Description: Colour Patch – 2/6th Battalion
Comments: Colour Patch – 2/6th Battalion. Full size.
Reference: KG 924
Part of the 17th Brigade of the 6th Australian Division, the 2/6th Battalion opened its headquarters at the Royal Melbourne Showgrounds on 25 October 1939. Nothing over 2/6 was a well-known advertising slogan for Coles department store at the time and thus the battalion adopted the motto nothing over us. It relocated to the newly-established camp at Puckapunyal on 3 November to carry out its basic training, and departed Melbourne for service overseas on 14 April 1940.
Arriving in the Middle East on 18 May, the 2/6th spent the rest of 1940 conducting further training in Palestine and Egypt. Just before Christmas, it embarked on its first campaign, against the Italians in eastern Libya. Its first battle, fought at Bardia between 3 and 5 January 1941, was costly. The battalion was given a diversionary role and a series of misunderstandings resulted in heavy casualties. It fought again at Tobruk between 21 and 22 January with much more success, and finished its activities in Libya by providing garrisons for Barce and Benghazi.
In early April, the 2/6th, with the rest of the 6th Division, deployed to Greece to resist the anticipated German invasion. For the 2/6th, the Greek campaign was essentially one long withdrawal through a series of rearguard positions, beginning on 16 April. In the last days of the campaign its companies were dispersed by higher command; some were subsequently evacuated by sea between 26 and 29 April, but approximately a quarter of the battalion was left behind and taken prisoner. Some of the evacuees were landed on Crete and, after fighting with the 17th Brigade Composite Battalion, many of these men were also captured.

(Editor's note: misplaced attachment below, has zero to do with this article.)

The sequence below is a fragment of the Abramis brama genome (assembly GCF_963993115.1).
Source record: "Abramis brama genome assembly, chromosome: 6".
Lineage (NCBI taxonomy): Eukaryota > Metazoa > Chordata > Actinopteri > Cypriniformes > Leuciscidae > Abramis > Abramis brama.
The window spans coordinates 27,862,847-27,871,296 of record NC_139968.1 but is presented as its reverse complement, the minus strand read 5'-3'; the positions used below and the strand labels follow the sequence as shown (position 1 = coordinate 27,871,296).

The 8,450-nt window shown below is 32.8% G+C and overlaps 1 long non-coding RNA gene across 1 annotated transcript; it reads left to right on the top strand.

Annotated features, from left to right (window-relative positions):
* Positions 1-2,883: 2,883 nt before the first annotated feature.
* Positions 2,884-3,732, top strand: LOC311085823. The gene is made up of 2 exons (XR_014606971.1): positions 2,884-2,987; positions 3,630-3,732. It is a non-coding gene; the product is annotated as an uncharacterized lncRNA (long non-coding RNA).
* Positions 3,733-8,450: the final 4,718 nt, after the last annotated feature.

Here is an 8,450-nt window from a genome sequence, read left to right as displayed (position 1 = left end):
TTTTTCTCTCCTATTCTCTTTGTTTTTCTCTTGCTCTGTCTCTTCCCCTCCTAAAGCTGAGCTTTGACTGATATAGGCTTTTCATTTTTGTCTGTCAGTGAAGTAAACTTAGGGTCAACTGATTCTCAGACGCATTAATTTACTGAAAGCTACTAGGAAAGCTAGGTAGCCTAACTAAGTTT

Rebuilt in Palestine, the 2/6th moved into Syria in December 1941 to join the garrison force there. It left the Middle East on 10 March 1942 but was diverted to Ceylon (present-day Sri Lanka), with the rest of the 16th and 17th Brigades, and between mid-March and mid-July defended the island from possible Japanese attack. The 2/6th finally disembarked in Australia, at Melbourne, on 4 August 1942.
The 2/6th first met the Japanese in battle in mid-January 1943 as part of the force defending Wau in New Guinea. After much desperate fighting, Wau was made secure in early February. The 2/6th subsequently participated in the drive towards Salamaua. It resisted a determined Japanese counter-attack at Lababia Ridge between 20 and 22 June, and was particularly active around Komiatum Ridge in August. After arriving back in Australia on 23 September 1943, the battalion spent most of 1944 training in northern Queensland.
On 6 December 1944, the 2/6th disembarked at Aitape in New Guinea for its final campaign and spent much of the next eight months engaged in arduous patrolling to clear the Japanese from the Torricelli and Prince Alexander mountain ranges. It was still engaged in this role when the war ended on 15 August 1945. The battalion embarked to return to Australia on 13 December and disbanded at Puckapunyal on 18 February 1946.